DIRECTED BY Jeff Nichols
STARS Matthew McConaughey, Reese Witherspoon
MUD IS THICKER THAN WATER: Neckbone (Jacob Lofland), Mud (Matthew McConaughey) and Ellis (Tye Sheridan) search for ways to get a land-bound boat to the river in Mud. (Photo: Roadside Attractions)
Writer-director Jeff Nichols, a graduate of the University of North Carolina School of the Arts in Winston-Salem, made his debut with the well-received Shotgun Stories and then followed that with the intriguing Take Shelter, starring Michael Shannon and Jessica Chastain. With Mud, he demonstrates once again that he's that rare breed of filmmaker who prefers to bury himself in the dirt of rural America rather than carve his initials into the concrete of sprawling urbanity.
Set in Nichols' home state of Arkansas, the picture follows teenage boys Ellis (Tye Sheridan) and Neckbone (Jacob Lofland) as they make an unusual discovery in some woodland located on a small island off the Mississippi River: a boat stuck up in a tree. No sooner have the lads claimed it as their own than they discover it's already being used for shelter by an unkempt man who identifies himself as Mud (Matthew McConaughey). Insisting he can't leave the area because he's scheduled a rendezvous there with his one true love (Reese Witherspoon), Mud implores Ellis and Neckbone to help him by bringing him some food. The boys comply, but with each subsequent visit — trips Ellis keeps from his parents (Ray McKinnon and Sarah Paulson) and Neckbone from his uncle (Shannon) — they become more involved with Mud's plight and soon learn that everything is not what it seems.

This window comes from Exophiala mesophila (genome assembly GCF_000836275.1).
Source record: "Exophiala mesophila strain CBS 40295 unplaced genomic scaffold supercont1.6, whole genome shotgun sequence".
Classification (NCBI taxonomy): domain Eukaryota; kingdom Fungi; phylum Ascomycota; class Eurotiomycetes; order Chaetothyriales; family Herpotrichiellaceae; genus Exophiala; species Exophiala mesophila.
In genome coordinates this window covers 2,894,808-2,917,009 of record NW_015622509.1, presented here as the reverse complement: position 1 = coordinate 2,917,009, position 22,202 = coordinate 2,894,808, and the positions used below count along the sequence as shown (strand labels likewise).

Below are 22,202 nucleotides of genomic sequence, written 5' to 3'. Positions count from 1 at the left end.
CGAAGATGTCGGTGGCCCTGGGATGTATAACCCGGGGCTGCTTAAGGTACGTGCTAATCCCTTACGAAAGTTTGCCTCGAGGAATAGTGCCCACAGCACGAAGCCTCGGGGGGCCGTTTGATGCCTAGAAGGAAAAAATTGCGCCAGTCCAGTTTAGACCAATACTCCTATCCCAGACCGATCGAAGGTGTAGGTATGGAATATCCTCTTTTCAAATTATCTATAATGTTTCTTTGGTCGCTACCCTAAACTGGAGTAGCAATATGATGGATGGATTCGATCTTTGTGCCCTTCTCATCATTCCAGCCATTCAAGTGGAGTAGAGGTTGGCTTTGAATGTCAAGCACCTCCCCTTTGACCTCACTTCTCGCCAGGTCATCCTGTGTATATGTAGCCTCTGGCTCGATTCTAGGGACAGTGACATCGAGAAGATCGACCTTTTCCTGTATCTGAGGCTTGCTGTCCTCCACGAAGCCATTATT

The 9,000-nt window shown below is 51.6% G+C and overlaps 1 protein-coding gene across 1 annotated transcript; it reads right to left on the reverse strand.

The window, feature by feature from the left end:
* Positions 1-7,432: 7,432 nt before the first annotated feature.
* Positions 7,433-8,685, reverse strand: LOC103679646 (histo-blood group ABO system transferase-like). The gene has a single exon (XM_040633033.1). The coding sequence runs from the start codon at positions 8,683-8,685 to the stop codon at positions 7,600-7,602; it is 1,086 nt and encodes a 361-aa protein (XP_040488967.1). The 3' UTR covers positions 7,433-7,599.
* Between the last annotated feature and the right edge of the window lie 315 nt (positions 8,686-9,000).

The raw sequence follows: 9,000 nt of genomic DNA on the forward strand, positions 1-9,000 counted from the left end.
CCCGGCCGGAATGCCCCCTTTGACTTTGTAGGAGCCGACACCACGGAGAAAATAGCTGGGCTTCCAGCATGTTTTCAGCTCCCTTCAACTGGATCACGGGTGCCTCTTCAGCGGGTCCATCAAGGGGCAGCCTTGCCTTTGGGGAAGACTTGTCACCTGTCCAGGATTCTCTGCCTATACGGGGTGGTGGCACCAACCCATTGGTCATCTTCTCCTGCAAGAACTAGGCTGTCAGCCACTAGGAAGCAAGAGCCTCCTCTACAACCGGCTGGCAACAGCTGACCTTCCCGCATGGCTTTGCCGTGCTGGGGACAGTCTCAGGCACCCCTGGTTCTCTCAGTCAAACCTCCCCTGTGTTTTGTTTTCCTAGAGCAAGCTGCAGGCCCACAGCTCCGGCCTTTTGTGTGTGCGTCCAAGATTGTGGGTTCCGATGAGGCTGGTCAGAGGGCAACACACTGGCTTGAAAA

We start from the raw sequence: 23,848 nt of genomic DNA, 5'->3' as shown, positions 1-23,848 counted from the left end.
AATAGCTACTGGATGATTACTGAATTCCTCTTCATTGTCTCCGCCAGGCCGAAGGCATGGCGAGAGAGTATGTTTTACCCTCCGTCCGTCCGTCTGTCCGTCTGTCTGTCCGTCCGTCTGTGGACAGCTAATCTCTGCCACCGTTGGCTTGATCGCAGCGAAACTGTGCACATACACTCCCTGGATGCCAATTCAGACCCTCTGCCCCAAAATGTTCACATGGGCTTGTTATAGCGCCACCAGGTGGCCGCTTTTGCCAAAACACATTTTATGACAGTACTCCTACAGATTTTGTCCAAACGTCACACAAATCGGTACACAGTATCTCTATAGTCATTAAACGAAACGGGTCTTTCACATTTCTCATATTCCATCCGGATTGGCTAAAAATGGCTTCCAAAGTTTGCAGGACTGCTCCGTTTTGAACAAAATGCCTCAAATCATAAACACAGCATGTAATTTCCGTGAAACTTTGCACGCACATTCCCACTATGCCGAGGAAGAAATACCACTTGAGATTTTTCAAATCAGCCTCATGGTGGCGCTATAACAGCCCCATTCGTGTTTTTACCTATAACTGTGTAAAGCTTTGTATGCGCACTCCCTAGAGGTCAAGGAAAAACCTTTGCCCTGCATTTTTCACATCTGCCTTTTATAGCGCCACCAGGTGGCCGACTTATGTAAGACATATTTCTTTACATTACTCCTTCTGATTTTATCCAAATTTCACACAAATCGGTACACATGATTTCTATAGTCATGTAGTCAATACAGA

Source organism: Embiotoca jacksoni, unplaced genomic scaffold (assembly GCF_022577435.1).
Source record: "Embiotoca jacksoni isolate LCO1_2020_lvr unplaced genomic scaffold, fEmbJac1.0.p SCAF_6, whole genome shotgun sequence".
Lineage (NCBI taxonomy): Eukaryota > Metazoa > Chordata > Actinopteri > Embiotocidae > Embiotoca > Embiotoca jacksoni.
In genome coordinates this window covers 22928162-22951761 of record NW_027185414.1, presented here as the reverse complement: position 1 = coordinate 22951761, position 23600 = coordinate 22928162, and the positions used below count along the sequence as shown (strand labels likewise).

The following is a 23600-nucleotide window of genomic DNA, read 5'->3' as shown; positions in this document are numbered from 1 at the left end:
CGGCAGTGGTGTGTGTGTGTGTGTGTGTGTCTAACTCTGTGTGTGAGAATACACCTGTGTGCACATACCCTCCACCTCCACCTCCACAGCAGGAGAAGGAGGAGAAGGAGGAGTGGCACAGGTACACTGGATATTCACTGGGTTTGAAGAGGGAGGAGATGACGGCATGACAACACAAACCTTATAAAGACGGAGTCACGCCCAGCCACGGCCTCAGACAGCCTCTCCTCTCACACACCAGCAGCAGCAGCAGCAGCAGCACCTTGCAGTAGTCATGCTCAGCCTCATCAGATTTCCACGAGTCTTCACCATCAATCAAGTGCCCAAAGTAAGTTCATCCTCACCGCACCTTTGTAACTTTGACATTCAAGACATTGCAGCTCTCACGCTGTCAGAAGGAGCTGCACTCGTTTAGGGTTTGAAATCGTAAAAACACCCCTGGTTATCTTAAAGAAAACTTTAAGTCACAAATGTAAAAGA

With keen instinct, Nichols offers a look at the hardscrabble lives of folks eking out an existence in difficult circumstances — a definite step up from the protagonists of Winter's Bone and Beasts of the Southern Wild, but a trying experience nonetheless. Sheridan and Lofland are perfectly cast as the inquisitive Ellis and the no-nonsense Neckbone, and there's a sharp supporting turn by Sam Shepard as a neighbor who knows Mud better than anyone. If Nichols' script isn't quite as memorable as the one he crafted for the edgy Get Shelter — McConaughey's title character could use more fleshing out, and the ending is a bit limp — his choices as director are first-rate throughout, not only in tapping both the inherent humor and suspense in the tale but also for keeping a leash on his leading actor's tendency to solely rely on his aw-shucks mannerisms. The character of Mud can be as messy as his name, but McConaughey cleanly punches him across.